I don’t think we even need a drum roll for the results since they are, unfortunately, predictable. It turns out that with “high statistical significance” all-caps do not enhance consumer consent and low caps is no worse than all-caps. (P. 27.) But what may be surprising is that capitalization may diminish the quality of consent, at least for those respondents who were older than 55 years of age (60% got questions regarding the cancellation policy wrong in the all-caps group and 31% in the low-caps group) (P. 31.) All-caps didn’t increase salience, it didn’t make the text easier to read, and it didn’t seem to focus reader attention to important terms. The authors hypothesize that all-caps actually make it harder to read the text! In fact, the authors suggest that ALL-CAPS is akin to textual yelling! (P. 47.) And who wants to deal with textual yelling?
The authors then undertook several exploratory studies, testing all-caps in different settings, including time pressure and other modes of highlighting. THEY FOUND THAT ALL-CAPS WAS NOT HELPFUL BUT THAT THE USE OF BOLD MIGHT BE. (P. 51) (I think the use of italics might also be effective, don’t you agree? But only if used sparingly).
The purpose of testing these other treatments was not to suggest one surefire way to enhance consumer consent. On the contrary, the authors caution against safe harbors such as capitalized text or boxes – or even bold. Too much of anything causes habituation which in turn leads to inattention. As long as the bold is not overused, it can be an effective strategy. If everything is in bold, however, then it becomes harder to differentiate the important bolded text from that text which is much less important.
The authors point out that firms seem to know very well how to communicate with consumers when they are trying to get them to buy something. Marketing materials contain a “rich, creative mix” of text sizes, colors, and typefaces and “one never finds…blocks of capitalized text, i.e., all-caps.” (P. 46.) There may be the occasional all-cap word here and there but “blocks of homogenous capitalized text are all but absent.” (P. 46.)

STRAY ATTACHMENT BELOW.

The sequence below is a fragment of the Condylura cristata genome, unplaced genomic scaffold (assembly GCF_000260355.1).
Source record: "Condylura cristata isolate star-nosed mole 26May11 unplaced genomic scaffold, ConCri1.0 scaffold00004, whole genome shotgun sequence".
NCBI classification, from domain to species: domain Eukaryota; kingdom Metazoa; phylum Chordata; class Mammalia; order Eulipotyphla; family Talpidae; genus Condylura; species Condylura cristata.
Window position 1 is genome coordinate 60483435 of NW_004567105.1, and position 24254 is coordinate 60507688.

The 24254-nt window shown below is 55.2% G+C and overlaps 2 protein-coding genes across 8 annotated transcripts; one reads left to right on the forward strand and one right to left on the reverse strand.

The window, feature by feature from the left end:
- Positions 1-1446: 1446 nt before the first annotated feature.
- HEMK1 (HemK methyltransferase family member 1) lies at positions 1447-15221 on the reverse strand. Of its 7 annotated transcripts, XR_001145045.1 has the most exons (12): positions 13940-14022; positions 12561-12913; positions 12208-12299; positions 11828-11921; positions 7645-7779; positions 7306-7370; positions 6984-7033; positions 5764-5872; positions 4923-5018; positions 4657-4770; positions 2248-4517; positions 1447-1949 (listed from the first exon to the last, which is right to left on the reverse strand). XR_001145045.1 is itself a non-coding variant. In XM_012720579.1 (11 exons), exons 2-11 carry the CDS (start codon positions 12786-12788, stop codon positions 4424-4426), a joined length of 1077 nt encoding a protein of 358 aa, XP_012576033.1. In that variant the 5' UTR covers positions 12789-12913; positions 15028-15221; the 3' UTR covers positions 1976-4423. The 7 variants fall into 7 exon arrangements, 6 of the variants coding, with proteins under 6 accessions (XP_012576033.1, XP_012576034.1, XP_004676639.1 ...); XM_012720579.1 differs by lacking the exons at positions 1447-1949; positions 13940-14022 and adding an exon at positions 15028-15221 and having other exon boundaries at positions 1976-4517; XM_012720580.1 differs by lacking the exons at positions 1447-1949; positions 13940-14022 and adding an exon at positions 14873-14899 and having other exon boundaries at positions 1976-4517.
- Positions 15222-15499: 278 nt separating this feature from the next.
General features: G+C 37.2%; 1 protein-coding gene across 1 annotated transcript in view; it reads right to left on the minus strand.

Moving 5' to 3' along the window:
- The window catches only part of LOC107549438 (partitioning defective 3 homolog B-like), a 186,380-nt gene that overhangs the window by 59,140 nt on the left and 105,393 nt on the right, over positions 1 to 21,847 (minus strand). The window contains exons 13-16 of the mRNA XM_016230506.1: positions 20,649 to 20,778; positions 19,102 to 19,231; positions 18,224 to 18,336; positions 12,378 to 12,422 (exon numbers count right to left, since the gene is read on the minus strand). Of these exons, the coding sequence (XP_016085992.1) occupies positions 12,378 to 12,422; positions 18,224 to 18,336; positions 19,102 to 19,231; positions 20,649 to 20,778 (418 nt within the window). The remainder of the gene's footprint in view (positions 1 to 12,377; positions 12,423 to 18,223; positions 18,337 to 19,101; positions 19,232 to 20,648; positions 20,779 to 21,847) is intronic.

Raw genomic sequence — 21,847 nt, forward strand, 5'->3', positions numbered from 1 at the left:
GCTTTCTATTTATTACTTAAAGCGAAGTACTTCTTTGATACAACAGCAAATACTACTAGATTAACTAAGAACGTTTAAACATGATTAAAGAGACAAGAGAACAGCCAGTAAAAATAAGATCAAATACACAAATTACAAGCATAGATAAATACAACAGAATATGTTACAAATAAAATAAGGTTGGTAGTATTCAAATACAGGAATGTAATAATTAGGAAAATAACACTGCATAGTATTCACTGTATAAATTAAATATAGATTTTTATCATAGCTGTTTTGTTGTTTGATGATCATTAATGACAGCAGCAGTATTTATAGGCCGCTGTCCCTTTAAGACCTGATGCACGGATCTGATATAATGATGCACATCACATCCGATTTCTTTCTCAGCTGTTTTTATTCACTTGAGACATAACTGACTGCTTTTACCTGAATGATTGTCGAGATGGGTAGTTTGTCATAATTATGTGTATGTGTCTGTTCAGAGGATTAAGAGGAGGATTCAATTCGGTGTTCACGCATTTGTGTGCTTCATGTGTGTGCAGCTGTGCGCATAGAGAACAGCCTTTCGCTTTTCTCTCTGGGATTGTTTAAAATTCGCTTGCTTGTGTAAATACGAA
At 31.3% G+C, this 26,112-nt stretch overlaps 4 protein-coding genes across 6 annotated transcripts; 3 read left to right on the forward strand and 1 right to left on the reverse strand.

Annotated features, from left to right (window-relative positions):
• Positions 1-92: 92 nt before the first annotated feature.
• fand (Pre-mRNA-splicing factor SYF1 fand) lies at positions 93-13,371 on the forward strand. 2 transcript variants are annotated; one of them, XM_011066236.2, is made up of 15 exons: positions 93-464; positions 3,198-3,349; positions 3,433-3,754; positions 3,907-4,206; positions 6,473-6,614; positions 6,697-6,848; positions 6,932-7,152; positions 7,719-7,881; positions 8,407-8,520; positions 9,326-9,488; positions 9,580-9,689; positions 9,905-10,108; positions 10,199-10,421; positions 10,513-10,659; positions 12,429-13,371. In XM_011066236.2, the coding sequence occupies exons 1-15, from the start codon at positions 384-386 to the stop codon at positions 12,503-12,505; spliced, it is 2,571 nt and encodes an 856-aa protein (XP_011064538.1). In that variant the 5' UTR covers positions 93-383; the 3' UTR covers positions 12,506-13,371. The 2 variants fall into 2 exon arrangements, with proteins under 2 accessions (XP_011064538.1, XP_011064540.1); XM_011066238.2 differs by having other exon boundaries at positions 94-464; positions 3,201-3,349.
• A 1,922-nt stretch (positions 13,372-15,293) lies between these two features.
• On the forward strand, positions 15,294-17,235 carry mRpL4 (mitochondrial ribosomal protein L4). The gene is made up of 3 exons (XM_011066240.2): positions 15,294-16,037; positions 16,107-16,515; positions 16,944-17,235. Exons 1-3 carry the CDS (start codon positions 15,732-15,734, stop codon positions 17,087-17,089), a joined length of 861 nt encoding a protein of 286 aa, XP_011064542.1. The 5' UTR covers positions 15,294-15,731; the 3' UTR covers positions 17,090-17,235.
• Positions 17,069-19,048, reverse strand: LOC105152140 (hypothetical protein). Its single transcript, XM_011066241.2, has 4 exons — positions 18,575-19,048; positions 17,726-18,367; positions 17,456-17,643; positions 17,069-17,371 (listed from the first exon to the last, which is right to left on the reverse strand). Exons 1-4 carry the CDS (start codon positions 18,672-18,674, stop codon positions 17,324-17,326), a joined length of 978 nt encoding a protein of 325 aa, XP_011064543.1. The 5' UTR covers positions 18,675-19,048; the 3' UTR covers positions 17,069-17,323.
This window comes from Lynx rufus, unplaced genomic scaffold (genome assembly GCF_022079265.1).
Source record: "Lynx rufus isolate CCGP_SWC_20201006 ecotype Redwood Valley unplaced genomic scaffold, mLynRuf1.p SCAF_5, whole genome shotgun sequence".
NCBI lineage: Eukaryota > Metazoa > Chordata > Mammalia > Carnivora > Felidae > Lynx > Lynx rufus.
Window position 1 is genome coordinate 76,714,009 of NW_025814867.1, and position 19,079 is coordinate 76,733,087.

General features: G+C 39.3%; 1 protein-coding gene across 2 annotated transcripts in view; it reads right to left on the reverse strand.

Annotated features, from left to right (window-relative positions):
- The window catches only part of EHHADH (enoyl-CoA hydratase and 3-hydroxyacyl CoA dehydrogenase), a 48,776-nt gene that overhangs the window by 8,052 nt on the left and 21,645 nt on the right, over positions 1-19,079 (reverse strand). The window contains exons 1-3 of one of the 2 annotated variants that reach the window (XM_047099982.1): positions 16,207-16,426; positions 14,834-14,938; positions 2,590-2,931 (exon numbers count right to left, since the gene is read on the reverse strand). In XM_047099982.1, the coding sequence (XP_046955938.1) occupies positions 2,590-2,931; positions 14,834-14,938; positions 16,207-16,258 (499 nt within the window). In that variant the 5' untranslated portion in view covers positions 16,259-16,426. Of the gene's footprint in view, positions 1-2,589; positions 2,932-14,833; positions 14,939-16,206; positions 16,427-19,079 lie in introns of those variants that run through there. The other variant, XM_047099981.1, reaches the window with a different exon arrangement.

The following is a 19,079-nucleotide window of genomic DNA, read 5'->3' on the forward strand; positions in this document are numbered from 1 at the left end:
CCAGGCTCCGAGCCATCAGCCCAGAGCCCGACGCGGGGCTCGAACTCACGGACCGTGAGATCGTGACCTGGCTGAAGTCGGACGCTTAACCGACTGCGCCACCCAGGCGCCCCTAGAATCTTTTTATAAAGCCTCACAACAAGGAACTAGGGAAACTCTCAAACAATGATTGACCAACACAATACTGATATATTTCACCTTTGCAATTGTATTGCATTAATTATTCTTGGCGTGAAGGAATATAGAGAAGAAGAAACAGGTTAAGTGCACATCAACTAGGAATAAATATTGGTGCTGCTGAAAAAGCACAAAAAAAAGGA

Arbel and Toler have some suggestions based on their findings, the most promising being the application to contracts of Lauren Willis’s performance-based approach to consumer law. 1 (P. 53.) Their proposal, adapted for contracts, would find certain key terms by default unenforceable unless the firm could prove that the term was conspicuous. Others have made similar suggestions regarding this type of burden shifting, and it is unclear how their proposal would differ from these other proposals. But the authors state that they leave “the full case for performance-based conspicuousness” for a later day. (P. 55.) They have done enough for today, by making a strong case against the upper case.
- Lauren E. Willis, Performance Based Consumer Law, 82 CHI. L. REV. 1309 (2015) https://papers.ssrn.com/sol3/papers.cfm?abstract_id=2485667.